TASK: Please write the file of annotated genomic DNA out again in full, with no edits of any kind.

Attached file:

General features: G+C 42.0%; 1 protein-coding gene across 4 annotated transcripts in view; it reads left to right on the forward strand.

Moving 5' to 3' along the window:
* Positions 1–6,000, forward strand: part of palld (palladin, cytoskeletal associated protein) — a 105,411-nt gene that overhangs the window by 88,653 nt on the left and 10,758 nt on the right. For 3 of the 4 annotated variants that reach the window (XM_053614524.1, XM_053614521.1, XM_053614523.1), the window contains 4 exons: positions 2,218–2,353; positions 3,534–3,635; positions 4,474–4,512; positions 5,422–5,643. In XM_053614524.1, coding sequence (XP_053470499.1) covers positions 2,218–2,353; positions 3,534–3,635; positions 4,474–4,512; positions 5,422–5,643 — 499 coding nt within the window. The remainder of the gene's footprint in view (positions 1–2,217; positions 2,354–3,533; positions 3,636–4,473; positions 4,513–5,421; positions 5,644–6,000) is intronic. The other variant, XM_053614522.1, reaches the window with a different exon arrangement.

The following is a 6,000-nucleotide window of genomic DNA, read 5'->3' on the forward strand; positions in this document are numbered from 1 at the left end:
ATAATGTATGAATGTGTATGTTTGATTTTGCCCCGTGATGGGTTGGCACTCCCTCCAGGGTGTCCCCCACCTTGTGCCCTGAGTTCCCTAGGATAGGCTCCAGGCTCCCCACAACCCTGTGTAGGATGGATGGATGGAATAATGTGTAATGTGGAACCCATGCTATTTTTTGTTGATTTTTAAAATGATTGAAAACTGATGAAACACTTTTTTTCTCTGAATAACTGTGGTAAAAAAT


General features: G+C 42.0%; 1 protein-coding gene across 4 annotated transcripts in view; it reads left to right on the forward strand.

Moving 5' to 3' along the window:
* Positions 1–6,000, forward strand: part of palld (palladin, cytoskeletal associated protein) — a 105,411-nt gene that overhangs the window by 88,653 nt on the left and 10,758 nt on the right. For 3 of the 4 annotated variants that reach the window (XM_053614524.1, XM_053614521.1, XM_053614523.1), the window contains 4 exons: positions 2,218–2,353; positions 3,534–3,635; positions 4,474–4,512; positions 5,422–5,643. In XM_053614524.1, coding sequence (XP_053470499.1) covers positions 2,218–2,353; positions 3,534–3,635; positions 4,474–4,512; positions 5,422–5,643 — 499 coding nt within the window. The remainder of the gene's footprint in view (positions 1–2,217; positions 2,354–3,533; positions 3,636–4,473; positions 4,513–5,421; positions 5,644–6,000) is intronic. The other variant, XM_053614522.1, reaches the window with a different exon arrangement.

The following is a 6,000-nucleotide window of genomic DNA, read 5'->3' on the forward strand; positions in this document are numbered from 1 at the left end:
ATAATGTATGAATGTGTATGTTTGATTTTGCCCCGTGATGGGTTGGCACTCCCTCCAGGGTGTCCCCCACCTTGTGCCCTGAGTTCCCTAGGATAGGCTCCAGGCTCCCCACAACCCTGTGTAGGATGGATGGATGGAATAATGTGTAATGTGGAACCCATGCTATTTTTTGTTGATTTTTAAAATGATTGAAAACTGATGAAACACTTTTTTTCTCTGAATAACTGTGGTAAAAAAT